Spark Capital’s Todd Dagres on NY vs. Boston, What’s Beyond Social Media, and Why Tech Investing Is Better Than Making Movies
“The time to invest in social media was two years ago.” That was a quote—or the gist of it, anyway—from Todd Dagres, co-founder and general partner of Spark Capital, during the venture panel at XSITE, Xconomy’s innovation summit last month.
Dagres ought to know, since Spark is an investor in both Twitter and Tumblr, the white hot mixed-media blogging platform—and Twitter co-founder Biz Stone recently became a Spark strategic advisor. So his quip seemed a perfect setup for me to ask the obvious follow up: What’s next?
I sat down with Dagres last Friday in Spark’s offices on Newbury Street in Boston to get the skinny on what he sees as the emerging new areas for investing that might take off the way social media has the last few years. “I can’t tell you that,” was his first reaction, but he wilted, as you’ll see. We also covered some other interesting ground—such as his views on what has made New York tech so hot and how it compares to Boston, why Groupon doesn’t get his investor juices flowing, why tech investing is better than making movies (Dagres had a stint as a Hollywood producer and still does it on the side), and more (Governor Patrick—read on, because there’s some stuff for you, too).
We started with New York, since late last month Spark closed its 19th deal in the Big Apple—joining in a new $50 million round for Foursquare—out of a total of 43 the firm, which was founded in 2005, has done. And Dagres says Spark has signed two more term sheets with NY companies. That’s a whopping percentage, almost half the total. The rest, he says, break down as a dozen in Silicon Valley, seven or eight in the Boston area, and a few others scattered around.
Here are the take-homes from our conversation:
Boston vs. New York—Dagres says New York surpasses Boston on some key parameters for entrepreneurship. “It really is a vibrant community of entrepreneurs. It’s a very creative environment. It’s an environment where there’s a sense for the customer. And it’s also a community where there’s a lot of sharing going on.” What Dagres calls “a powerful mixture of factors” has led to the ascendance of New York entrepreneurship. “I think it grew out of the Wall Street bust and also the transition from traditional media to digital media. Kids grew up in a media hub and an environment of a lot of risk-taking. That all mixed together. The other thing I will throw in there is the artistic element.” All these things previously existed in pockets around the city. “Now, it’s kind of come together into one big vibrant, collaborative community.”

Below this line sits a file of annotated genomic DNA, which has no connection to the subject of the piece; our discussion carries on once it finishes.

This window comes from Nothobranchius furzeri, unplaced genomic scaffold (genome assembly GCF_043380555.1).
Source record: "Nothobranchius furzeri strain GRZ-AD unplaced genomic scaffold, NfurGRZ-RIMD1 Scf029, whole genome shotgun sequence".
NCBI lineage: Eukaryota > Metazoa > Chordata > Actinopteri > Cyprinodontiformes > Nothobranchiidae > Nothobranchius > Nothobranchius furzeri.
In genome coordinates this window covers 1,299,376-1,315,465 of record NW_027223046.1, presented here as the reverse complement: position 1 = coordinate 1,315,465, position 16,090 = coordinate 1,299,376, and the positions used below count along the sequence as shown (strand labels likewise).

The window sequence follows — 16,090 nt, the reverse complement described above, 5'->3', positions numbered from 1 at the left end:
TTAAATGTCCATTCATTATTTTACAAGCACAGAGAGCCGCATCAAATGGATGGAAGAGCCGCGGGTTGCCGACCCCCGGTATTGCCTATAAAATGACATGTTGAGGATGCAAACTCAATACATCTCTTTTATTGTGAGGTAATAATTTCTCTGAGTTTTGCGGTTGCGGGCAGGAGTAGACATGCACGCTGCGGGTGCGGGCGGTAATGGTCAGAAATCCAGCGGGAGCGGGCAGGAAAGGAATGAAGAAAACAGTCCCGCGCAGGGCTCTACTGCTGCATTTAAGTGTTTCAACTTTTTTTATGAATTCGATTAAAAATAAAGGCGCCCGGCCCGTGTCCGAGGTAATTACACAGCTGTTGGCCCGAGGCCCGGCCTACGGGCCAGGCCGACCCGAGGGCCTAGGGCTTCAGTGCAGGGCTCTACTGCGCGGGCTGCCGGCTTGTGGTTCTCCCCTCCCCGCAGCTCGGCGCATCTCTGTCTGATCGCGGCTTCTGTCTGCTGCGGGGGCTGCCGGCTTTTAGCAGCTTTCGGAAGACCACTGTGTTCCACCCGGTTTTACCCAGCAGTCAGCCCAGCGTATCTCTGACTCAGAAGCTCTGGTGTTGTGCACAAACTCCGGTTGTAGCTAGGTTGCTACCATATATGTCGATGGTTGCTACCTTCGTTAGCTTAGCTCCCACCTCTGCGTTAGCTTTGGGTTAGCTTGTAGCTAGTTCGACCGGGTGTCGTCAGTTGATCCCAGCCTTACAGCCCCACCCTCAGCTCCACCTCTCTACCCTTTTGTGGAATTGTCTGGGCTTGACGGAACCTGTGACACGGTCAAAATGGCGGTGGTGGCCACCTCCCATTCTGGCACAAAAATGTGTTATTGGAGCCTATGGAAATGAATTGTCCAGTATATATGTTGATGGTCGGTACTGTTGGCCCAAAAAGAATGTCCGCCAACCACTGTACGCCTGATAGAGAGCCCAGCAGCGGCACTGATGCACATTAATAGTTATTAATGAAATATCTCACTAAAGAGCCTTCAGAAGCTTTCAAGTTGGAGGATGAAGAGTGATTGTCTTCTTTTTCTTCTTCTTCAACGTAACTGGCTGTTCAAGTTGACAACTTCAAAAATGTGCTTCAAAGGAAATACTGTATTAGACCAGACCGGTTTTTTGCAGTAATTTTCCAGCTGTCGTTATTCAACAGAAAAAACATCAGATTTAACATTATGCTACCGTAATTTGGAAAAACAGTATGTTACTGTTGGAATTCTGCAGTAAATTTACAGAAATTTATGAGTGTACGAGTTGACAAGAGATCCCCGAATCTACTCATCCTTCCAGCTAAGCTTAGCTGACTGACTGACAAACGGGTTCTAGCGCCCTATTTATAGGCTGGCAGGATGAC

Boston, says Dagres, now falls short of New York on at least two of the factors listed above: collaboration and sense for the consumer. When it comes to venture firms, he says Boston VCs have traditionally invested in enterprise-focused software companies-and see consumer-oriented startups as too risky. “It’s all risky,” he counters, and meanwhile the unprecedented ability of small companies today to reach billions of consumers is “incredibly powerful.” Besides Spark, Dagres could only name one other Boston-based firm he felt was comfortable investing in consumer plays and taking big risks (another, oft-cited critique of Boston venture firms, which Dagres agrees with)—and that was General Catalyst.
But Boston’s shortcomings vis à vis New York don’t stop with venture firms. Dagres says as a whole, Boston’s entrepreneurs lag New York startups when it comes to collaboration and sharing—and that, in turn, has prevented Boston from matching the spirit of the entrepreneurial community in New York. “We don’t quite have the critical mass in the community,” he says. “And we don’t have … Next Page »